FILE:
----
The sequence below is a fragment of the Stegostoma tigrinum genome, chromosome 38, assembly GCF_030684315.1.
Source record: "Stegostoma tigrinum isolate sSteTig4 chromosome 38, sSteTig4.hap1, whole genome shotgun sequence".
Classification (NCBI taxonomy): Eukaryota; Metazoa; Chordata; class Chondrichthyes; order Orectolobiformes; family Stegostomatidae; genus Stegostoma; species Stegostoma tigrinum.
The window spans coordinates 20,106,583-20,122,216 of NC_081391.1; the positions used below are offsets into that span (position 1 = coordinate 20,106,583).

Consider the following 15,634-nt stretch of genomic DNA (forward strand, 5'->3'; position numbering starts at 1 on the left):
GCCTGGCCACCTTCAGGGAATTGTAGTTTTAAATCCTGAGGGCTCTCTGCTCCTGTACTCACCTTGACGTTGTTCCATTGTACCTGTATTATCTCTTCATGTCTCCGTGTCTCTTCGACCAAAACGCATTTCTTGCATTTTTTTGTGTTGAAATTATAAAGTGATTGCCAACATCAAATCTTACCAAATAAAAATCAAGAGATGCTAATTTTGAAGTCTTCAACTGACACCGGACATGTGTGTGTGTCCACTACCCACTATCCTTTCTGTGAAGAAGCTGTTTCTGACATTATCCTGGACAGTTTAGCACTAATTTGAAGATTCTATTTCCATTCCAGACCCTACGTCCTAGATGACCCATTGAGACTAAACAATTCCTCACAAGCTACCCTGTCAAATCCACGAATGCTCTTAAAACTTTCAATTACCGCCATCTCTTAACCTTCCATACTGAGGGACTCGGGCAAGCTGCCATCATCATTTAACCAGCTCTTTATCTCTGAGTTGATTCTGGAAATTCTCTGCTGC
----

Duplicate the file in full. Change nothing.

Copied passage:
The sequence below is a fragment of the Stegostoma tigrinum genome, chromosome 38, assembly GCF_030684315.1.
Source record: "Stegostoma tigrinum isolate sSteTig4 chromosome 38, sSteTig4.hap1, whole genome shotgun sequence".
Classification (NCBI taxonomy): Eukaryota; Metazoa; Chordata; class Chondrichthyes; order Orectolobiformes; family Stegostomatidae; genus Stegostoma; species Stegostoma tigrinum.
The window spans coordinates 20,106,583-20,122,216 of NC_081391.1; the positions used below are offsets into that span (position 1 = coordinate 20,106,583).

Consider the following 15,634-nt stretch of genomic DNA (forward strand, 5'->3'; position numbering starts at 1 on the left):
GCCTGGCCACCTTCAGGGAATTGTAGTTTTAAATCCTGAGGGCTCTCTGCTCCTGTACTCACCTTGACGTTGTTCCATTGTACCTGTATTATCTCTTCATGTCTCCGTGTCTCTTCGACCAAAACGCATTTCTTGCATTTTTTTGTGTTGAAATTATAAAGTGATTGCCAACATCAAATCTTACCAAATAAAAATCAAGAGATGCTAATTTTGAAGTCTTCAACTGACACCGGACATGTGTGTGTGTCCACTACCCACTATCCTTTCTGTGAAGAAGCTGTTTCTGACATTATCCTGGACAGTTTAGCACTAATTTGAAGATTCTATTTCCATTCCAGACCCTACGTCCTAGATGACCCATTGAGACTAAACAATTCCTCACAAGCTACCCTGTCAAATCCACGAATGCTCTTAAAACTTTCAATTACCGCCATCTCTTAACCTTCCATACTGAGGGACTCGGGCAAGCTGCCATCATCATTTAACCAGCTCTTTATCTCTGAGTTGATTCTGGAAATTCTCTGCTGC